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GM wants voice-controlled cars that learn what you really mean


Voice control is easy to find in cars, but it's not always intuitive. You often have to use specific syntax, which might be hard to remember when you're barreling down the highway. GM may have a smarter approach in store, though. The Wall Street Journal understands that the automaker is working with machine learning firm VocalIQ on an "advanced voice-control system" that would let you control navigation, wipers and other car components in a more intuitive way.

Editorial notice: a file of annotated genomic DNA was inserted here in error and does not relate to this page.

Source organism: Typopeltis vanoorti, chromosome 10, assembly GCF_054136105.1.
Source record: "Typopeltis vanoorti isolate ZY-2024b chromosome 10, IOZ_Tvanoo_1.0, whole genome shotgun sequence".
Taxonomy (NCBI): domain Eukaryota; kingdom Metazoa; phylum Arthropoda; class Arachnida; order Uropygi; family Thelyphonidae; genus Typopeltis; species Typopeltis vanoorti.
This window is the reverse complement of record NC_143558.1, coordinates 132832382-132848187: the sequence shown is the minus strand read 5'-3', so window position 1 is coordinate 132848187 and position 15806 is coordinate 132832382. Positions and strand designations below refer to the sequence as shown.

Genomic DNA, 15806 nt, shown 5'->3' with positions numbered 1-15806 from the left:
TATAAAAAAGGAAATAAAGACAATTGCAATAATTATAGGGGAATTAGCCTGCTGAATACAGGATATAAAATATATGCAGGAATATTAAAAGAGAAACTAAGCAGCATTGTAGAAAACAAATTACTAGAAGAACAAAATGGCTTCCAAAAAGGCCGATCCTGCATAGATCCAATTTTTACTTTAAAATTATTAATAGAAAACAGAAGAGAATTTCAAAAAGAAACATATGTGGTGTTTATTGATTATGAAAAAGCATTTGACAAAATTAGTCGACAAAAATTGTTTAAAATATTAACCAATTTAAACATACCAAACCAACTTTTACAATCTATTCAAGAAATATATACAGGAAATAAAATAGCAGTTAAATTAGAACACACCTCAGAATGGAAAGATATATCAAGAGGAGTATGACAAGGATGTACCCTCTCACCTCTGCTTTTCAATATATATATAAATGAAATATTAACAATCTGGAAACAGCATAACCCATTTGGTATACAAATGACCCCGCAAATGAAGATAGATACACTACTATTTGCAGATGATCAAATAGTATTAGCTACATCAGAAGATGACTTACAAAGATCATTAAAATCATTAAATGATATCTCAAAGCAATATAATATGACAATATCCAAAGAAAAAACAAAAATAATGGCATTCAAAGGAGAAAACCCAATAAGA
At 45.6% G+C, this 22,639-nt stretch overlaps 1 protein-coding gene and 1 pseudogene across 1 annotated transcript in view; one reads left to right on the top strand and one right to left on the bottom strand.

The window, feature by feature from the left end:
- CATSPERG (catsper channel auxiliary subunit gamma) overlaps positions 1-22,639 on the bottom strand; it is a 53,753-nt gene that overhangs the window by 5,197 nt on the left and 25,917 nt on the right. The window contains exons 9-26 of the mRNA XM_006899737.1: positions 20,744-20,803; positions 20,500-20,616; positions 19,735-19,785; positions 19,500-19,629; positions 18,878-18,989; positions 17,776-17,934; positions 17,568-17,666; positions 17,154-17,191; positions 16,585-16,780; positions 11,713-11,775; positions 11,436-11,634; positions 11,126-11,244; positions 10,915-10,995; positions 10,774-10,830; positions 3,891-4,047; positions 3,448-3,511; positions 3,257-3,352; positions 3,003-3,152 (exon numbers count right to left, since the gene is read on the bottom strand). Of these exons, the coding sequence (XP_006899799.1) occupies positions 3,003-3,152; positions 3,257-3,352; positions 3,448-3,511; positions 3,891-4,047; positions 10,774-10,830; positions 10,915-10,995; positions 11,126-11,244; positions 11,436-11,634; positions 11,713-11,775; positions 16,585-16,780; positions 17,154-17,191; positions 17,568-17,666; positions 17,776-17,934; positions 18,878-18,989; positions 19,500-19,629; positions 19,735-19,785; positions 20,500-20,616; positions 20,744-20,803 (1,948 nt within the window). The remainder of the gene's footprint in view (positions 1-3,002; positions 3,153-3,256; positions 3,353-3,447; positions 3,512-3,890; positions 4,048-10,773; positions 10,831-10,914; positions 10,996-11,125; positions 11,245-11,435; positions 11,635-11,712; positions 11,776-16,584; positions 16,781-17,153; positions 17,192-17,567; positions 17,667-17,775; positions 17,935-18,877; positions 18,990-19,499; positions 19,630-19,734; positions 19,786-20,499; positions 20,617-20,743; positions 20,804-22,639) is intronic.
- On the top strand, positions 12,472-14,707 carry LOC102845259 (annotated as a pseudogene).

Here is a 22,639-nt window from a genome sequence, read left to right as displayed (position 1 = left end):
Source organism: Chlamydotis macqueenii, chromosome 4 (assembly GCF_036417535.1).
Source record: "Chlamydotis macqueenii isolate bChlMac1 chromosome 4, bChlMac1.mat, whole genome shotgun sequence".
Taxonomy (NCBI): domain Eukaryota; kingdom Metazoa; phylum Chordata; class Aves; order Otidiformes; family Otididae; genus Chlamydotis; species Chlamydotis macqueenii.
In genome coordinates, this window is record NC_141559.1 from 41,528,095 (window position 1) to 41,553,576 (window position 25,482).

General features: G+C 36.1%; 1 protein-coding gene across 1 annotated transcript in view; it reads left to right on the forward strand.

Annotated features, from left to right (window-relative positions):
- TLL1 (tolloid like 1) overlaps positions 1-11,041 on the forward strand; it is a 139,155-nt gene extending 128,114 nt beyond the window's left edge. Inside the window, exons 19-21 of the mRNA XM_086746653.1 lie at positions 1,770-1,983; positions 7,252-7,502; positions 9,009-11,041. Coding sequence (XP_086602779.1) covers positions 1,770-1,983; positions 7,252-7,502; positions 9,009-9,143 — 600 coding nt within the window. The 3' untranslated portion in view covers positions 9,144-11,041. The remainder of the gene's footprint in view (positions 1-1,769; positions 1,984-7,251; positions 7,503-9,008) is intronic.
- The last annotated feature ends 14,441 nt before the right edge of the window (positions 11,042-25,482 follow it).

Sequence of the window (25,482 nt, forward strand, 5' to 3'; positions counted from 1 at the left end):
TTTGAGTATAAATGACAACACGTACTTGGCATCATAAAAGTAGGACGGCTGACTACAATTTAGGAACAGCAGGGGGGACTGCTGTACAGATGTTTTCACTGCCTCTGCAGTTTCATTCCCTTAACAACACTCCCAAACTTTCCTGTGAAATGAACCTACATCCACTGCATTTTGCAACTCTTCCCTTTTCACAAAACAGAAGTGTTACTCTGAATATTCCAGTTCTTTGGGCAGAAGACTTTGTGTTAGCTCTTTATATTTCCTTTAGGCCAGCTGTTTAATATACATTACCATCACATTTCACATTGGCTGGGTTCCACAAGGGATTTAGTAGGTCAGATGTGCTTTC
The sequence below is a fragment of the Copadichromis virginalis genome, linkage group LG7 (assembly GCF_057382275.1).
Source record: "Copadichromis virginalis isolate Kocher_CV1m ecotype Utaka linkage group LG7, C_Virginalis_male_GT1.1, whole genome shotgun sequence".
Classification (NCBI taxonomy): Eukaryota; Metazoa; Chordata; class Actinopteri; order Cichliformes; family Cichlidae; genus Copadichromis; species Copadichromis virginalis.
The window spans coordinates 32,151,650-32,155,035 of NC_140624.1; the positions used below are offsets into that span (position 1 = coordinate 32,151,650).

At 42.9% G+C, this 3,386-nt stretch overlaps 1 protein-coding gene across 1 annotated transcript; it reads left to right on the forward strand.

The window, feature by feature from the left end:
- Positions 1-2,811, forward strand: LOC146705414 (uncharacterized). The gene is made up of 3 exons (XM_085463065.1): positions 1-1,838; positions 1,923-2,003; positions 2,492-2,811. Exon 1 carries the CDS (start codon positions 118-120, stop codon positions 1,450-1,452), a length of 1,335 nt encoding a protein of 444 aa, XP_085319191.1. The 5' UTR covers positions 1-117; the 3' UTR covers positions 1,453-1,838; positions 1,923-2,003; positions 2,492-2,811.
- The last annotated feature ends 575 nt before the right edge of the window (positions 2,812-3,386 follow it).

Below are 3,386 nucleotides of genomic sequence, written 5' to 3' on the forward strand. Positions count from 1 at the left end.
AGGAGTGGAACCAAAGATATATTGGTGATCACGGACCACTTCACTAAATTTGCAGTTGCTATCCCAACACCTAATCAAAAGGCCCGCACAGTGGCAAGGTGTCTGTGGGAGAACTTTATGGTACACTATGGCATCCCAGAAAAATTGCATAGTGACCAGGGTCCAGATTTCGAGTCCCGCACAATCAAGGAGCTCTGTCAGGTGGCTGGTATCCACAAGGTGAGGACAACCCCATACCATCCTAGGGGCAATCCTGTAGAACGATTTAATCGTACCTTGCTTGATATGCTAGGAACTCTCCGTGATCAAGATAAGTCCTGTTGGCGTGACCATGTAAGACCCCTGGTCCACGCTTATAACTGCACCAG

While the exact nature of the system is under wraps, VocalIQ says that it's working on automotive voice recognition that would learn the driver's intentions and vocabulary over time; you might not have to guess the magic words that lower the temperature. The two companies haven't forged an agreement, so you shouldn't expect a fully speech-savvy Buick or Chevy just yet. However, GM's Gil Golan is already waxing poetic about the potential. He sees in-car voice getting closer to natural language systems like Cortana, Google voice search or Siri -- instead of barking orders to your car, you'll hold a conversation.

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